Mysterious compiler output
I was just debugging a program and noticed some _really_ strange assembler in the program. Look at this:
(Actually, addr2 is the end of the function just before the function that addr1 is part of)
mov (%esp), %ebp
Why ever would the compiler want to do something like that?! Why doesn't it satisfy with just push %ebp?! I've seen similar things before, like "mov %esi, %esi" and similar stuff, and I just don't get it. The call instruction happens to align the next instruction at an even multiple of 8, but that can't be it on a i386, right? Especially using a call instruction to meaningless code to align?! There isn't even a loop afterwards, not that it would matter anyway.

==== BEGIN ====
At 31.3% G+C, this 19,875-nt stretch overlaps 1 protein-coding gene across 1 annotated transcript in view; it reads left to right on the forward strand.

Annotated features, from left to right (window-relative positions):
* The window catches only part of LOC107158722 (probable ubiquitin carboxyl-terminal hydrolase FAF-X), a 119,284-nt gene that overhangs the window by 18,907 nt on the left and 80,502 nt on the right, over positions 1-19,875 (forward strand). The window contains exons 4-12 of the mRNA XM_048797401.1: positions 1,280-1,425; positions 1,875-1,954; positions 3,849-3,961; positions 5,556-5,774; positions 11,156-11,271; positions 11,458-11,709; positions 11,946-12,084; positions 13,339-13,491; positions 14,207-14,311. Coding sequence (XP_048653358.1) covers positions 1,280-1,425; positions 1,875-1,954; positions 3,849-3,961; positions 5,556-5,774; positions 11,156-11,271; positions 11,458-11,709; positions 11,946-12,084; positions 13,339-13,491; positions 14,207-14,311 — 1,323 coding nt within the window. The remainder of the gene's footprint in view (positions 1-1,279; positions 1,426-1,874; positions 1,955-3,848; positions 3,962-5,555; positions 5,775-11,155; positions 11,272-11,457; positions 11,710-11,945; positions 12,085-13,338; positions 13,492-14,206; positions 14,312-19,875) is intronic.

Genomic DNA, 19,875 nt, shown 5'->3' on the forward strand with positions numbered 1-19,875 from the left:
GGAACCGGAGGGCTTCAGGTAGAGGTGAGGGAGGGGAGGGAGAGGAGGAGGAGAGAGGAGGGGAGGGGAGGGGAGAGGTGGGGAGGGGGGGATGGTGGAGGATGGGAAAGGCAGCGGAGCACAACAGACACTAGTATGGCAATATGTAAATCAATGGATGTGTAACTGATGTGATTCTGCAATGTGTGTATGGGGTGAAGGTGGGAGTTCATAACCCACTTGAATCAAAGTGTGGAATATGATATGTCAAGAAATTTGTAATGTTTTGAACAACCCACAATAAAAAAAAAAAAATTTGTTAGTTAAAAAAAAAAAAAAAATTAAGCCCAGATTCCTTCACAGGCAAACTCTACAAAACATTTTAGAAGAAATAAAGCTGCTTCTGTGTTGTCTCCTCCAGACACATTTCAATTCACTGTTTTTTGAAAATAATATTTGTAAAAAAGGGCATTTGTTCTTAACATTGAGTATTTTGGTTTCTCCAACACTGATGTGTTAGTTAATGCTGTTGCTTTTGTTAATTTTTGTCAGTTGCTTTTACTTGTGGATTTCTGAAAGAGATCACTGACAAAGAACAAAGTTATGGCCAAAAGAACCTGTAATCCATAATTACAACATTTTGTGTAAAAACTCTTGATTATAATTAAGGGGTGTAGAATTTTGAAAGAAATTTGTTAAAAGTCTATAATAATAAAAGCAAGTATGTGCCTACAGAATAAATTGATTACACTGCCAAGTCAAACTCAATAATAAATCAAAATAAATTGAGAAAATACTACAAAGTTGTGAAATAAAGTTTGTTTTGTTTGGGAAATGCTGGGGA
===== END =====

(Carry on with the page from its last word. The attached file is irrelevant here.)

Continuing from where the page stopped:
Can anyone think of a reason to do that, or has anyone seen the reason in the gcc sources or anything?
I'm really confused.